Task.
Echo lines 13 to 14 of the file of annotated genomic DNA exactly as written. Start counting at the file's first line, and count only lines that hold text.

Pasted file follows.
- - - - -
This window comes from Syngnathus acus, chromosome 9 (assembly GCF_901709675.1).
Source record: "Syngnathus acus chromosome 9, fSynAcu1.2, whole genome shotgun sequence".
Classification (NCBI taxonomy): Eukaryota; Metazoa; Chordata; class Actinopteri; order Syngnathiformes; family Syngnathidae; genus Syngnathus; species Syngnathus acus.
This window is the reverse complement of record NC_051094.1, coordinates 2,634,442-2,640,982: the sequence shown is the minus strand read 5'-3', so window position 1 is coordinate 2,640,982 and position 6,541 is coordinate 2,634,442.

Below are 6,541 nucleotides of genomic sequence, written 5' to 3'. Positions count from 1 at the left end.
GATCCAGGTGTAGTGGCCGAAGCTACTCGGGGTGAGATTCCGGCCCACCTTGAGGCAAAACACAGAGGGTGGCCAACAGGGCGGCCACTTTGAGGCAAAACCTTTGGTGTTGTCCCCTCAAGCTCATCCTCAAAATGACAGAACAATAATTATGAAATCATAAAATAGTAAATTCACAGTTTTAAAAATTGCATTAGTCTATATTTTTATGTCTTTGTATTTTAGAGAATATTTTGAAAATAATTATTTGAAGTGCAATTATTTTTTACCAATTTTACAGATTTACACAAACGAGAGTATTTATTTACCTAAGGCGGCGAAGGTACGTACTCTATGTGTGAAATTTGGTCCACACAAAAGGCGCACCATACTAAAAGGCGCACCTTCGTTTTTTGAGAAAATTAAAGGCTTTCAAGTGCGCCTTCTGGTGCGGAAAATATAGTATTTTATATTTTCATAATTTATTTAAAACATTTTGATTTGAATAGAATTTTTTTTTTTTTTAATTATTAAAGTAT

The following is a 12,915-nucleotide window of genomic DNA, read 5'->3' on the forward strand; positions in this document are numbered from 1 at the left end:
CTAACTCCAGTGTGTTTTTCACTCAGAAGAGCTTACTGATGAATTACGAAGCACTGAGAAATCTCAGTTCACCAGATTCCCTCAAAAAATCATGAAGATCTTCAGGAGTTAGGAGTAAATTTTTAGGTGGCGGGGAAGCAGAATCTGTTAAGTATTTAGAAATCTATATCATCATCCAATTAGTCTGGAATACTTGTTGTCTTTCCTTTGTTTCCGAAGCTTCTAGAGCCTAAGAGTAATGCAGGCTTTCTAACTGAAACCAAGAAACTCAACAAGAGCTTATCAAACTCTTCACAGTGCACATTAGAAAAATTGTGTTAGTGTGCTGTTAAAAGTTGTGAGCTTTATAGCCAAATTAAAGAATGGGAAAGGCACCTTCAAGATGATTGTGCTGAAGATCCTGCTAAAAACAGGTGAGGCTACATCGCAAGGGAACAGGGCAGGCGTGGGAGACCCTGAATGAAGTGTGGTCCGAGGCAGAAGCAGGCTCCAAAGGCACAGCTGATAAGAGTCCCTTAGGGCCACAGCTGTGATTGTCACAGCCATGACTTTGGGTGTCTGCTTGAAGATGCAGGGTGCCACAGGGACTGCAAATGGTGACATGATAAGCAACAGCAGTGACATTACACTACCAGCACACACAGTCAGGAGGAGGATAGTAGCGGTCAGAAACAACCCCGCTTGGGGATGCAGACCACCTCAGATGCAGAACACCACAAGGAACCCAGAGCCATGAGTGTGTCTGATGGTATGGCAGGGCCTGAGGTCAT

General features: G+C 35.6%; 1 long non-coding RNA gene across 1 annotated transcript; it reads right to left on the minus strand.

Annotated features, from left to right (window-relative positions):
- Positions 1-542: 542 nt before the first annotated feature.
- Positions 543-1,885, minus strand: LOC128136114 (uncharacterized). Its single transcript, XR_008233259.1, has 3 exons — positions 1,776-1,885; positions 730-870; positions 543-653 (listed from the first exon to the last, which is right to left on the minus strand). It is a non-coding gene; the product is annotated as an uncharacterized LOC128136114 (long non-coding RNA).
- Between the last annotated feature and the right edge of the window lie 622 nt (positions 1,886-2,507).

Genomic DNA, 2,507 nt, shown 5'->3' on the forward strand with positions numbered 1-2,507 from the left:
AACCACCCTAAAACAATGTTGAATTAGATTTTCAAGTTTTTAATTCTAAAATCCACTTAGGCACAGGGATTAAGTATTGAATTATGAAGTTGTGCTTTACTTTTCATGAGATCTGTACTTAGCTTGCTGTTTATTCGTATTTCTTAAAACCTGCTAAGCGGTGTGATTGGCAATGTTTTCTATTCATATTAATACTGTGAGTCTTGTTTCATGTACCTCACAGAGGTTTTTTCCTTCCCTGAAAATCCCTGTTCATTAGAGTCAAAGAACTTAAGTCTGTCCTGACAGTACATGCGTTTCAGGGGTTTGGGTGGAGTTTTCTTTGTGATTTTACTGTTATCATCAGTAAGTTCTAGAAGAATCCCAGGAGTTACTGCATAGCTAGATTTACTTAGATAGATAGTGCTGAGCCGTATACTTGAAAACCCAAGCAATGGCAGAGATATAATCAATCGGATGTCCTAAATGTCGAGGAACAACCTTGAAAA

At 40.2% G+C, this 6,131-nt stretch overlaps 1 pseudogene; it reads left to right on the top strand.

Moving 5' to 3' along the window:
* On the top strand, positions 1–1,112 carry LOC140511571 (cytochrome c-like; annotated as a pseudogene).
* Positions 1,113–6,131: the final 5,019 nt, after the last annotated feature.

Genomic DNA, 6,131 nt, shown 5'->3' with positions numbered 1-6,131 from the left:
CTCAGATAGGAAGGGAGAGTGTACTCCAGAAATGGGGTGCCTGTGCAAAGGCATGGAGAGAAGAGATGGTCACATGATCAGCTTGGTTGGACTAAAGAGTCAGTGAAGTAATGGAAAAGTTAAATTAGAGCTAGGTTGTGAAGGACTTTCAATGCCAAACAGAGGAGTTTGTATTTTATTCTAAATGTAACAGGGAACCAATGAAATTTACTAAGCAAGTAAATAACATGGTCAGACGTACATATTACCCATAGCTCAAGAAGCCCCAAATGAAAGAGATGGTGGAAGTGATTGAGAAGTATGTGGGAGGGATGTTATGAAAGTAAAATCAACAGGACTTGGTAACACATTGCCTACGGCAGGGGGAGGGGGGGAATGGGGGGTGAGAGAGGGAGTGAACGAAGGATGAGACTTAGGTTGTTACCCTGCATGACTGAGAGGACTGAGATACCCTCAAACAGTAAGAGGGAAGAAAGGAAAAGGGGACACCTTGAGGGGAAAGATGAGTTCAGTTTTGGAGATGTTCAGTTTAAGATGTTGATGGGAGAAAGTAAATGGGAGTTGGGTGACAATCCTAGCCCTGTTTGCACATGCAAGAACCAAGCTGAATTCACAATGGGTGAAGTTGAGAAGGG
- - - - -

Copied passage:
- Between the last annotated feature and the right edge of the window lie 622 nt (positions 1,886-2,507).

Genomic DNA, 2,507 nt, shown 5'->3' on the forward strand with positions numbered 1-2,507 from the left: